From skyscrapers to historic homes, Detroit is filled with historical landmarks, including some of the city’s African American fraternity and sorority housing. But what is the history behind Detroit’s Black fraternity and sorority houses? And what contributions have they made to Detroit, one of America’s largest majority-Black cities?  

RELATED: Making Black Detroit: The importance of The Divine Nine, Black greek letter organizations

RELATED: Watch “Making Black America” on demand now

In conjunction with acclaimed documentarian Henry Louis Gates, Jr.’s new PBS documentary, “Making Black America: Through the Grapevine,” “American Black Journal” continues to look at Black Greek Letter Organizations from a local perspective. City of Detroit Historian Jamon Jordan and producer Marcus Green come together to take viewers on a tour of some of Detroit’s historic Black fraternity and sorority houses and the contributions these organizations have made to the city.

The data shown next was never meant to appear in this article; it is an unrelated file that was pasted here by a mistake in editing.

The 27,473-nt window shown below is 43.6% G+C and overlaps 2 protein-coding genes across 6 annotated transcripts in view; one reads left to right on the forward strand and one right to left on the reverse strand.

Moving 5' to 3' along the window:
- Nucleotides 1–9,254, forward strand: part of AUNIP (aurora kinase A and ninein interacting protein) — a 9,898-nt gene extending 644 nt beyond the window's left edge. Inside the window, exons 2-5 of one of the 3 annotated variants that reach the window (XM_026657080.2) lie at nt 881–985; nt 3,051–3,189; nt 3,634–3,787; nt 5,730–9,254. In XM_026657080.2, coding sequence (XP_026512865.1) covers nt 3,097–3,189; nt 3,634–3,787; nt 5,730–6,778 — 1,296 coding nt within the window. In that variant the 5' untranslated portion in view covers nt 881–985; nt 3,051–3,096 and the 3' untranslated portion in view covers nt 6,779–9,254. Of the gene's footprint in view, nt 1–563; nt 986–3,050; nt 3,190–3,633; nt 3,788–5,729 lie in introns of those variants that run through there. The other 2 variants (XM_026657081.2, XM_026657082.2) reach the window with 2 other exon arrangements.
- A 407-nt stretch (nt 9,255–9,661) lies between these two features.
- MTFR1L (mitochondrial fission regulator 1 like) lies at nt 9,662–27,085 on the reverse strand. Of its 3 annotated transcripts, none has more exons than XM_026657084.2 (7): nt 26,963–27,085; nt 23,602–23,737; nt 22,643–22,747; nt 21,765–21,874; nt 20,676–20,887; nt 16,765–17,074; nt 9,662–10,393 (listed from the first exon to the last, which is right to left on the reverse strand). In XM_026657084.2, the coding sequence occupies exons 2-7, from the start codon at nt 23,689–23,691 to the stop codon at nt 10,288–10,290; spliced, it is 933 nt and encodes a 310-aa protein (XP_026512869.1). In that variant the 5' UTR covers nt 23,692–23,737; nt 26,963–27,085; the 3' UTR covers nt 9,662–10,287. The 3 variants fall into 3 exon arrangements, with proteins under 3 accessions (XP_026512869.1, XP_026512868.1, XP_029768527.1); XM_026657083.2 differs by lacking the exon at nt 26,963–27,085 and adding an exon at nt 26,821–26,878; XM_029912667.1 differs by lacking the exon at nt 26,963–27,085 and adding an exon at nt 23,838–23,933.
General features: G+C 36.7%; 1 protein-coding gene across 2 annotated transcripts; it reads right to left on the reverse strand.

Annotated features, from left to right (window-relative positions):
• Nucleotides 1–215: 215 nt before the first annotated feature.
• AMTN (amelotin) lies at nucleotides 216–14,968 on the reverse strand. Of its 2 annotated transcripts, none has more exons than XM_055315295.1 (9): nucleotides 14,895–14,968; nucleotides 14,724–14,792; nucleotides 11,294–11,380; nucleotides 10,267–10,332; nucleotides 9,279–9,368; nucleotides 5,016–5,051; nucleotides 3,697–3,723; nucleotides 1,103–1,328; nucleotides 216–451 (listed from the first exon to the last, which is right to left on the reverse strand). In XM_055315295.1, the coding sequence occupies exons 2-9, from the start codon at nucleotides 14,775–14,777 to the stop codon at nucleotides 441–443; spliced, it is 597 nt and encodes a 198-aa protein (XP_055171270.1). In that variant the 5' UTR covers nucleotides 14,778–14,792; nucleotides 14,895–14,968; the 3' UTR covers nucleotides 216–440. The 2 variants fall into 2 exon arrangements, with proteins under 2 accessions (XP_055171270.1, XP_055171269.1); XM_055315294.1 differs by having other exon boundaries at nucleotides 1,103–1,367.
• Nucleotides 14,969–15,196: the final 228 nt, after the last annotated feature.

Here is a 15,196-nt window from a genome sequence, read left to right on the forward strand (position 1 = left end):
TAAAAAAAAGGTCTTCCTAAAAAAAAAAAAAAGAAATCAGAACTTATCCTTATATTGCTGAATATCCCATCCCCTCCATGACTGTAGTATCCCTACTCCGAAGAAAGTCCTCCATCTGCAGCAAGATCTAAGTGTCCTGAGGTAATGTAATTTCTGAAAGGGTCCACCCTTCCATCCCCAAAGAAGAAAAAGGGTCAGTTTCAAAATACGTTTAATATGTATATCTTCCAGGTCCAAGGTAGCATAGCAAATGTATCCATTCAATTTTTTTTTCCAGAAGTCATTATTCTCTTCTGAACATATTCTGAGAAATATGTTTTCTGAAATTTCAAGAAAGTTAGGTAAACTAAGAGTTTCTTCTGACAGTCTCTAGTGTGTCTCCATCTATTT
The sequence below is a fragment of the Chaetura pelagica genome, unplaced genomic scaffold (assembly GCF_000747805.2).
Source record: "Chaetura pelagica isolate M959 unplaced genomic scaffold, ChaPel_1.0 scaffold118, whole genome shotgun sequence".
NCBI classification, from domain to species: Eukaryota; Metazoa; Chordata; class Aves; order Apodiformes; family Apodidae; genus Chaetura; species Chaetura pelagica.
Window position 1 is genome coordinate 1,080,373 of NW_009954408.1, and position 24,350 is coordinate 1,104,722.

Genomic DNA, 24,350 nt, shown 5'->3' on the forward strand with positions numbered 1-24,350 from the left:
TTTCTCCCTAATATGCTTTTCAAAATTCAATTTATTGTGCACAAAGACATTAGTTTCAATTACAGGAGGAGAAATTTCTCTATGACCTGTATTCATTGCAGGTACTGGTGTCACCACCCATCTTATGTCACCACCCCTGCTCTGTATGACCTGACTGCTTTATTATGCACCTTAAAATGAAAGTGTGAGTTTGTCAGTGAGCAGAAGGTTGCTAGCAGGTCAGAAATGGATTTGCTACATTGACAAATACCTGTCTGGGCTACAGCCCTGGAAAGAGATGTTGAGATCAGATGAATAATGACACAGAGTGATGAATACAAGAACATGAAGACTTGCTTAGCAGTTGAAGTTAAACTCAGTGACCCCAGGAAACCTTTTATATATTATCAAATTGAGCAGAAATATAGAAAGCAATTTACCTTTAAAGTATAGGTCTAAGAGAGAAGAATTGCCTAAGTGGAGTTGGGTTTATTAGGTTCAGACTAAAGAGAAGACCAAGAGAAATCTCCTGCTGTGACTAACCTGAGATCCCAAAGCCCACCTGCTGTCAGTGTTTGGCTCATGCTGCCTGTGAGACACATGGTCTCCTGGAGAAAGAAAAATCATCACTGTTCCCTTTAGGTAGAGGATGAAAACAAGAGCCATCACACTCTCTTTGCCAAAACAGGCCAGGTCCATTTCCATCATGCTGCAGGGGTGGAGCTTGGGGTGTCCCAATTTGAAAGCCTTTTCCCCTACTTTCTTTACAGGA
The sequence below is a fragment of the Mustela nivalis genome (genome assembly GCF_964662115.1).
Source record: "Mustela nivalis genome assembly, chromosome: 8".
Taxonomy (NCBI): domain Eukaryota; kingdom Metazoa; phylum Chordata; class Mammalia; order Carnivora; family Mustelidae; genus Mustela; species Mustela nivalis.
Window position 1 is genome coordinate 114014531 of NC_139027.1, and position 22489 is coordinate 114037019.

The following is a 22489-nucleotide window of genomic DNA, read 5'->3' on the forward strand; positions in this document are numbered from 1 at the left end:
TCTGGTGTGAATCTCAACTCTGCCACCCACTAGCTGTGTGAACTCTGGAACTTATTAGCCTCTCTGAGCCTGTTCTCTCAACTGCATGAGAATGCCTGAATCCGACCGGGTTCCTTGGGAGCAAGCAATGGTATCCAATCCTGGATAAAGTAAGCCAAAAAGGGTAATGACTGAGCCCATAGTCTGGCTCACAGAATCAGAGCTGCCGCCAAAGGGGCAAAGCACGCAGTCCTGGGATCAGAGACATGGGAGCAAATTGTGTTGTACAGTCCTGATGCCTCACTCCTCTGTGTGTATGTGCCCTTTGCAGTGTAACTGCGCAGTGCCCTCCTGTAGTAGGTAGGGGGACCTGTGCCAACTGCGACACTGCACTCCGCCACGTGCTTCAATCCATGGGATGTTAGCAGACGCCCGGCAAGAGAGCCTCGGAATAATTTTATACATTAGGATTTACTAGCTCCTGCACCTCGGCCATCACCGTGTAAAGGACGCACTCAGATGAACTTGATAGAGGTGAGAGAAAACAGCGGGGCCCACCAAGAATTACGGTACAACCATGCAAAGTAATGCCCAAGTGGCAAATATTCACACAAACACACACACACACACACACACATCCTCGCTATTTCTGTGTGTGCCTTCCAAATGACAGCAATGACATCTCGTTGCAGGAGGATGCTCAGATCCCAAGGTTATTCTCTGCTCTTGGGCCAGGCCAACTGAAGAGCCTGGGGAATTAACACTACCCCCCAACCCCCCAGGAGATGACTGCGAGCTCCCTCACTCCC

The Alpha Phi Alpha house, one of Detroit's historic Black fraternities

An aerial view of the Alpha Phi Alpha fraternity house. The Black fraternity house is a historic home near Detroit’s Cass Corridor neighborhood. | Photo by One Detroit

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